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The Intersection of Science and Community in Environmental Conservation

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Environmental conservation is a multifaceted issue that involves a great deal of scientific research, policymaking, and cooperation from global communities in order to be effective. One group alone cannot—and should not—make substantial progress without assistance from the others. A Woods Hole Oceanographic Institution (WHOI) webinar, “Making Ocean Conservation Work,” delved into this topic further by speaking with experts in their respective fields about how they go about integrating environmental science into actionable change, and how that in turn is impacted by people at a local level, and vice versa.

Dr. Anne Cohen, a coral scientist with WHOI, has been making promising headway in determining what may be done to save coral reefs sensitive to climate change. Coral reefs are eminently important to millions of people and an even greater number of marine wildlife, as they provide food, jobs, and shelter. As vital as the reefs are, they’re also incredibly vulnerable—relatively minor fluctuations in temperature can cause them to bleach, which is when they expel the zooxanthellae that nourishes them and gives them their vibrant coloring. Corals can survive bleaching events, but they need time and cooler waters to recover, and both will be in short supply as oceans continue to warm.

Dr. Cohen and her team now strive to find a way to protect future generations of coral by researching a type of reef they’ve termed Super Reefs. Super Reefs can survive the warmer temperatures that bleach average coral reefs, and tests performed on samples from Super Reefs show that they could be sown throughout dying reefs to give them a fighting chance to recover. Science gives hope to many people that coral reefs can be saved, but that science cannot protect the future of reefs on its own.

There are several important things to consider when moving forward with leveraging scientific research to make comprehensive changes, and as Dr. Staci Lewis—an ocean conservation scientist—advises, not everything can be accomplished in a government official’s office. For researchers, Dr. Lewis says it’s essential to develop on-location partnerships with the people who actively use the land and its resources, and who have been doing so for generations; she also pushes for embedded research, where mutually beneficial relationships develop between the researchers and their host organizations.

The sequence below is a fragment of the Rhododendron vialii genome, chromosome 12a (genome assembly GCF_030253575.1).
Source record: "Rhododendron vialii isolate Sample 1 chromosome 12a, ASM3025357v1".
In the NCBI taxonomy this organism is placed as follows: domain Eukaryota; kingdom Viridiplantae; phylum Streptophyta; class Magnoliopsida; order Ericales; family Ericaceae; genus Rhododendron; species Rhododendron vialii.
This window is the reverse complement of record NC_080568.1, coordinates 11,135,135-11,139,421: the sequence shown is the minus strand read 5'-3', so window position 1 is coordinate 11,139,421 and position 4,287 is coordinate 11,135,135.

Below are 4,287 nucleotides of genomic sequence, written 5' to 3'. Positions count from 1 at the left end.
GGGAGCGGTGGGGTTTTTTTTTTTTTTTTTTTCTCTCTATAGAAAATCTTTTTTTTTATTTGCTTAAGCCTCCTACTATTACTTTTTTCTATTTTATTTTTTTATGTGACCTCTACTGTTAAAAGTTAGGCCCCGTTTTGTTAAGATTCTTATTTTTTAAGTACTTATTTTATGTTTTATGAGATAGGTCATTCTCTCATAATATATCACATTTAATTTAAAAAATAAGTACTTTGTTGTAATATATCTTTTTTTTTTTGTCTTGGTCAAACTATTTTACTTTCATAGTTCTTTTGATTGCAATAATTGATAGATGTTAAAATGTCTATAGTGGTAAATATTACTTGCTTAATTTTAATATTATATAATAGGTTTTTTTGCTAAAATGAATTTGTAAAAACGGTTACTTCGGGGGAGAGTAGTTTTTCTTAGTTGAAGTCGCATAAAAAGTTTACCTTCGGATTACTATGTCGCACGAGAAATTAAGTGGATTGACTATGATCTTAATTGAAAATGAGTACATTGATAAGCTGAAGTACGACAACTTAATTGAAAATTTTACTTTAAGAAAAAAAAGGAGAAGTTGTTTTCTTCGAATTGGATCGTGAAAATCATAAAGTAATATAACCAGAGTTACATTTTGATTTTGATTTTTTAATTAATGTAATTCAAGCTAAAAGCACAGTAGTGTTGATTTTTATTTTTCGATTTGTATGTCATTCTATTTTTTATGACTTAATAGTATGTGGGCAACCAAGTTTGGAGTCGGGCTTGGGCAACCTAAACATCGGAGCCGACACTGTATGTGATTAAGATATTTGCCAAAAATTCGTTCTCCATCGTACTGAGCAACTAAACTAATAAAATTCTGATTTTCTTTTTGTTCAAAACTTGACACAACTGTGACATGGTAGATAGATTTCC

Beyond that, Dr. Lewis says that conservationists and researchers may also need to find a messenger—a person or group of people within a community whose voices carry weight and who lend their credibility and their knowledge to you in order to validate the research you’re planning and even lead you to resources you previously wouldn’t have considered. Dr. Lewis’ final pathway is identifying stakeholders, like community members who will be impacted by any policy changes that go into effect, and involving them as much as possible in the process.

The webinar’s third speaker, Ann Singeo, is the executive director of the Ebiil Society in Palau. She reiterates Dr. Lewis’ point about understanding your stakeholders and engaging with them from the beginning, citing her own experiences with the people of Palau and the incredible input they’ve provided in terms of how resources are used and who (men and women both) are responsible for the management of said resources.

All told, these women recommend the same course of action: combining science with local knowledge and necessities in order to effect both small- and large-scale change. This sort of cooperation is important to keep in mind for anyone looking to get involved in conservation efforts, whether through policy, scientific research, or volunteering time and skills to the cause.



Ocean encounters: Making ocean conservation work. Woods Hole Oceanographic Institution. (2021, January 28). Retrieved June 1, 2022, from

Ann singeo - executive director - EBIIL society | linkedin. (n.d.). Retrieved June 2, 2022, from

Staff profile. Woods Hole Oceanographic Institution. (n.d.). Retrieved June 1, 2022, from

Staci Lewis - postdoctoral researcher - stanford center for ... - linkedin. (n.d.). Retrieved June 2, 2022, from


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